az login
az group create --location $location --name $RG

# create an ACS k8s cluster
az acs create --orchestrator-type=kubernetes --resource-group $RG --name=$ClusterName --dns-prefix=$ClusterName --generate-ssh-keys --ssh-key-value ~/cdk8s/ --location $location --agent-vm-size Standard_DS1_v2 --agent-count 2

# create an Azure Container Registry
az acr create --resource-group $RG --name $ClusterName --location $location --sku Basic --admin-enabled

# configure kubectl
az acs kubernetes get-credentials --name $ClusterName --resource-group $RG --file ~/cdk8s/kubeconfig --ssh-key-file ~/cdk8s/id_rsa
export KUBECONFIG="~/cdk8s/kubeconfig"

# test connection
kubectl get nodes
k8s-agent-96607ff6-0 Ready 17m v1.6.6
k8s-agent-96607ff6-1 Ready 17m v1.6.6
k8s-master-96607ff6-0 Ready,SchedulingDisabled 17m v1.6.6


  • Lines 2-4: create some variables
  • Line 6: create a folder for the ssh-keys and kubeconfig
  • Line 9: login to Azure (this prompts you to open a browser with the device login - if you don’t have an Azure subscription create a free one now!)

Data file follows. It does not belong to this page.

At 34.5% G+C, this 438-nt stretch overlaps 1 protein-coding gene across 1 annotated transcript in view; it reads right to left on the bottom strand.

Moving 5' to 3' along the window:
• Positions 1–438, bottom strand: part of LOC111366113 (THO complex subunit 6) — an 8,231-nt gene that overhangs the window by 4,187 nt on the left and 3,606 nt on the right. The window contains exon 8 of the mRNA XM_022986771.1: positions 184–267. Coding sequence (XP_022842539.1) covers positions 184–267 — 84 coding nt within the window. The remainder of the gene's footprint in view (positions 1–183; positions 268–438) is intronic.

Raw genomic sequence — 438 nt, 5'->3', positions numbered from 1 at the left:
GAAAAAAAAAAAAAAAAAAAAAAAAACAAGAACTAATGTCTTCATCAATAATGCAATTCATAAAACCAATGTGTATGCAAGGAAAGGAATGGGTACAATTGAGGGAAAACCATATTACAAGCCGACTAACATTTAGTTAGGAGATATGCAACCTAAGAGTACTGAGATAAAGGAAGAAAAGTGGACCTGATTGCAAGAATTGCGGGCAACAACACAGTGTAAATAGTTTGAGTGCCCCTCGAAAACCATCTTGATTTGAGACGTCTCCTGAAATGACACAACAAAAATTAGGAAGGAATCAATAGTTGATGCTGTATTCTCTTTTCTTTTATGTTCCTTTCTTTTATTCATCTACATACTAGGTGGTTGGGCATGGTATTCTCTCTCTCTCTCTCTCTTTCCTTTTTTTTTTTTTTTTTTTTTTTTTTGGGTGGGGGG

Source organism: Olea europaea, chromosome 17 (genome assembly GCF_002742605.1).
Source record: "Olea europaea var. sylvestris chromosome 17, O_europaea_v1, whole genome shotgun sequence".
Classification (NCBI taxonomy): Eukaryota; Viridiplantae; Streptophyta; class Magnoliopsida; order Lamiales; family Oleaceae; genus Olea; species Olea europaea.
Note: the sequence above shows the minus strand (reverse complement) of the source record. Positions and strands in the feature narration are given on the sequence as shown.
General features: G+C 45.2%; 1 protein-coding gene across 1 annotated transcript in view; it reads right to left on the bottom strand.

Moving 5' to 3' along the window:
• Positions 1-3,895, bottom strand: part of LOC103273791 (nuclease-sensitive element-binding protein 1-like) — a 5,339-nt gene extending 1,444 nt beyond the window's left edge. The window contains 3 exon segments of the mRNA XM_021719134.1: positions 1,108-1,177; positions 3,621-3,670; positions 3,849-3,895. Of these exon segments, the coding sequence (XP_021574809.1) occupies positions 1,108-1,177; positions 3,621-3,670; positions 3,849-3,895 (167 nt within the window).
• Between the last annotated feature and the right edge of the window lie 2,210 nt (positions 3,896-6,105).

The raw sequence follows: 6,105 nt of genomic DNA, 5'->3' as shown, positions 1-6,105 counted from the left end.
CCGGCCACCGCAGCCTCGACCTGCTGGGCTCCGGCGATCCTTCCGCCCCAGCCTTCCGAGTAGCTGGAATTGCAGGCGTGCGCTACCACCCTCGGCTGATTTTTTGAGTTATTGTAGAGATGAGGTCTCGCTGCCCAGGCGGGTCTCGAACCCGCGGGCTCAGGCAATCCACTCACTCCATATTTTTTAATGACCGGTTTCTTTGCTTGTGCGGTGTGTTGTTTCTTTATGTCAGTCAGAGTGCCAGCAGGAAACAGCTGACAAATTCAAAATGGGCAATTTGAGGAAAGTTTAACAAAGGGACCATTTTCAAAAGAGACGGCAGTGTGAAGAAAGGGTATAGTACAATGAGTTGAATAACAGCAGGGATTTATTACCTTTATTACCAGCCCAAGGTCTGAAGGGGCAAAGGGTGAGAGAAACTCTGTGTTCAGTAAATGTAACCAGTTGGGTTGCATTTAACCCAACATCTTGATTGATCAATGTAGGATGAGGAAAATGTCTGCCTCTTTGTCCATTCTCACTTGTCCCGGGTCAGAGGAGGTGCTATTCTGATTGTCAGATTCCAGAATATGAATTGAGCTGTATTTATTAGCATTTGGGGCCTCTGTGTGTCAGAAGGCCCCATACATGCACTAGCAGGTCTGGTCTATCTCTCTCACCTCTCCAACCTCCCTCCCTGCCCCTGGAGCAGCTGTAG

• Line 10: create a resource group to house all the resources we’re going to create
  • Line 13: create a k8s cluster using the resource group we just created and the name we pass in; generate ssh-keys and place them in the specified folder; we want 2 agents (nodes) with the specified VM size
  • Line 16: create an Azure Container registry in the same resource group with admin access enabled
  • Line 19: get the credentials necessary to connect to the cluster using kubectl; use the supplied ssh-key and save the creds to the specified kubeconfig file
  • Line 20: tell kubectl to use this config rather than the default config (which may have other k8s clusters or minikube config)
  • Line 23: test that we can connect to the cluster
  • Lines 24-27: we are indeed connecting successfully!

If you open a browser and navigate to the Azure portal and then open your resource group, you’ll see how much stuff got created by the few preceding simple commands:


Don’t worry - you’ll not need to manage these resources yourself. Azure and the k8s cluster manage them for you!